One of the most important aspects of caring for your lawn is ensuring that there is sufficient drainage in place to lower the chances of water logging. Excess water is one of the most common causes of lawn trouble and it can be prevented – or at least minimised – by carrying out a few minor tasks throughout the course of the gardening calendar.
Where Should the Water Go?
The first thing to do in deciding about whether or not additional lawn drainage is required is find out where the excess water is coming from and where should it be going to? It is easy enough to say that high rainfall is the problem but perhaps there is a problem with existing drainage in and around your lawn. If there is already pipe work in place it is worth checking this thoroughly for damage with might allow the water to escape into your lawn.
Secondly it is worth investigating where the water is going? Is it collecting at a central point in your lawn? Is there surface flooding? All of these questions should be addressed as answering them will give you a good starting point in your quest to put the problem right.
If your lawn is not flat and runs on a slope it is worth seeing where the water stops because – as we all know – water cannot travel uphill so there will be a point at low level where the water collects.
The process of daylighting is not as difficult as it might sound. For those not familiar with the term it is the procedure of connecting your existing drainage with an additional piece of pipe that will be visible above ground and allow the excess water to run off without causing any damage to either your lawn or any nearby property. Consider running this additional pipe work into a border at the slope of your garden where you could plant bushes and plants that thrive on lots of water. This way the plants take on the water and you have additional colour and vibrancy in your garden throughout the year.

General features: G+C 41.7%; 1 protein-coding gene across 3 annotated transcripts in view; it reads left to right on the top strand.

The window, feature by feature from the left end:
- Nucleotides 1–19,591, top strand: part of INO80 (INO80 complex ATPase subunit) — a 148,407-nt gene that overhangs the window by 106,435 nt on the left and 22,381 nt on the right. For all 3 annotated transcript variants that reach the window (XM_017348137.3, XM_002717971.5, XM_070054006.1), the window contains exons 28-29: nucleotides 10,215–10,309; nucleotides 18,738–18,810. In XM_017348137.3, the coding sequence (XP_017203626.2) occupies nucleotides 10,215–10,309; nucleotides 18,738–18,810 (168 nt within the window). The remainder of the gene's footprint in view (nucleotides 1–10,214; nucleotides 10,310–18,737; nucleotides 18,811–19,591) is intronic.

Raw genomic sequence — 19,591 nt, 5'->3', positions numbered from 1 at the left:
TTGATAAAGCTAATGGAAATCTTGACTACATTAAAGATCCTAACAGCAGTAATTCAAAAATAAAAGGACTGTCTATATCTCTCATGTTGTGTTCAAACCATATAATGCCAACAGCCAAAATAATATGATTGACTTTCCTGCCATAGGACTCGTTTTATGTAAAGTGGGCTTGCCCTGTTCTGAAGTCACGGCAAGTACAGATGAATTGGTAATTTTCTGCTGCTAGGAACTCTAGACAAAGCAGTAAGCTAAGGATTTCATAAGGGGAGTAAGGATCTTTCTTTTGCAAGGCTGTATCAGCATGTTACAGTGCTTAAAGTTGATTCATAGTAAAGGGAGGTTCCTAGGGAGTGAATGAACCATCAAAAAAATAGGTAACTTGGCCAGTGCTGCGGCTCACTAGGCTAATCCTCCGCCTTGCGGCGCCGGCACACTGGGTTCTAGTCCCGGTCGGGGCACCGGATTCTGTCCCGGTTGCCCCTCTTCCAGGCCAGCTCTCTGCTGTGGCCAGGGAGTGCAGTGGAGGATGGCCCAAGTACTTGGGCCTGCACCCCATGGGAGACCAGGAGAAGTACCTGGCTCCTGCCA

If you chose however to run the pipe work out of your garden – say underneath a fence – you must ensure that this excess water is not letting out onto a public right of way or someone else’s garden. Likewise it is not a good idea to run it into a river or stream as not all the nutrients in your soil may be conducive to wildlife beyond the realm of your garden.
Digging a hole roughly one metre by one metre and around 75cms in depth and filling it with gravel is another good way of reducing your lawn’s water content. The gravel will act as a sponge and holds the water until such times as it can be absorbed into the earth around it, this again causes minimum damage and is a relatively easy task to carry out.
Perhaps not the easiest of tasks – and best carried out by a professional landscape gardener – routing some pipe work to your rainwater drain is another way of ensuring that excess water is directed away from your lawn and out through the rainwater drainage system. It is important not to route this pipe work to your sewage pipes and also that a silt trap is installed to prevent blocking. Also you must ensure that you have access to this drain should it ever block. Again it is best to consult with a landscape gardener as to how to best do this work and for a fee they will be happy to carry out the required work for you.
Using any of these methods will ensure correct drainage for your lawn and will go a long way to preventing water logging and also soil compacting.